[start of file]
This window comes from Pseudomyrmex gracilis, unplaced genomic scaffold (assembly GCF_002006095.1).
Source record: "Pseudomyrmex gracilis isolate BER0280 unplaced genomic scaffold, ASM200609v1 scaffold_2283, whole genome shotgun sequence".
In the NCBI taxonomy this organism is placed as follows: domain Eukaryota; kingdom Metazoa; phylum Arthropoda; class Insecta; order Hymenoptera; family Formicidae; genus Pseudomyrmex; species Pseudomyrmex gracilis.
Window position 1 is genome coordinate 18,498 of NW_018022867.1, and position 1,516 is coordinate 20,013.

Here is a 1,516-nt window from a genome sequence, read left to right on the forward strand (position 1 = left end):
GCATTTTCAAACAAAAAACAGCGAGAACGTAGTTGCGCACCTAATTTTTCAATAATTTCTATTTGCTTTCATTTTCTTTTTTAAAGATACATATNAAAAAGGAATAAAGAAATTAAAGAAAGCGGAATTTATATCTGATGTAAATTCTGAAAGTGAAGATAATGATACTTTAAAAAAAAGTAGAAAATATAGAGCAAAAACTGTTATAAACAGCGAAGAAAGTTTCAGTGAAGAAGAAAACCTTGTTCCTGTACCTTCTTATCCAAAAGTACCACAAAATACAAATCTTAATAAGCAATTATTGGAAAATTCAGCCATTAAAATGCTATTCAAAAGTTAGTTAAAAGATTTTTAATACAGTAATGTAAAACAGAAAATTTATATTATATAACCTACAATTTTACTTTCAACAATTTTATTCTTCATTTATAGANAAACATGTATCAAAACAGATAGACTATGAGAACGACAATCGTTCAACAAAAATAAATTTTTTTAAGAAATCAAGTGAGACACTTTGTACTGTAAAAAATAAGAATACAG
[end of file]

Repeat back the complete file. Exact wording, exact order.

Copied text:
This window comes from Pseudomyrmex gracilis, unplaced genomic scaffold (assembly GCF_002006095.1).
Source record: "Pseudomyrmex gracilis isolate BER0280 unplaced genomic scaffold, ASM200609v1 scaffold_2283, whole genome shotgun sequence".
In the NCBI taxonomy this organism is placed as follows: domain Eukaryota; kingdom Metazoa; phylum Arthropoda; class Insecta; order Hymenoptera; family Formicidae; genus Pseudomyrmex; species Pseudomyrmex gracilis.
Window position 1 is genome coordinate 18,498 of NW_018022867.1, and position 1,516 is coordinate 20,013.

Here is a 1,516-nt window from a genome sequence, read left to right on the forward strand (position 1 = left end):
GCATTTTCAAACAAAAAACAGCGAGAACGTAGTTGCGCACCTAATTTTTCAATAATTTCTATTTGCTTTCATTTTCTTTTTTAAAGATACATATNAAAAAGGAATAAAGAAATTAAAGAAAGCGGAATTTATATCTGATGTAAATTCTGAAAGTGAAGATAATGATACTTTAAAAAAAAGTAGAAAATATAGAGCAAAAACTGTTATAAACAGCGAAGAAAGTTTCAGTGAAGAAGAAAACCTTGTTCCTGTACCTTCTTATCCAAAAGTACCACAAAATACAAATCTTAATAAGCAATTATTGGAAAATTCAGCCATTAAAATGCTATTCAAAAGTTAGTTAAAAGATTTTTAATACAGTAATGTAAAACAGAAAATTTATATTATATAACCTACAATTTTACTTTCAACAATTTTATTCTTCATTTATAGANAAACATGTATCAAAACAGATAGACTATGAGAACGACAATCGTTCAACAAAAATAAATTTTTTTAAGAAATCAAGTGAGACACTTTGTACTGTAAAAAATAAGAATACAG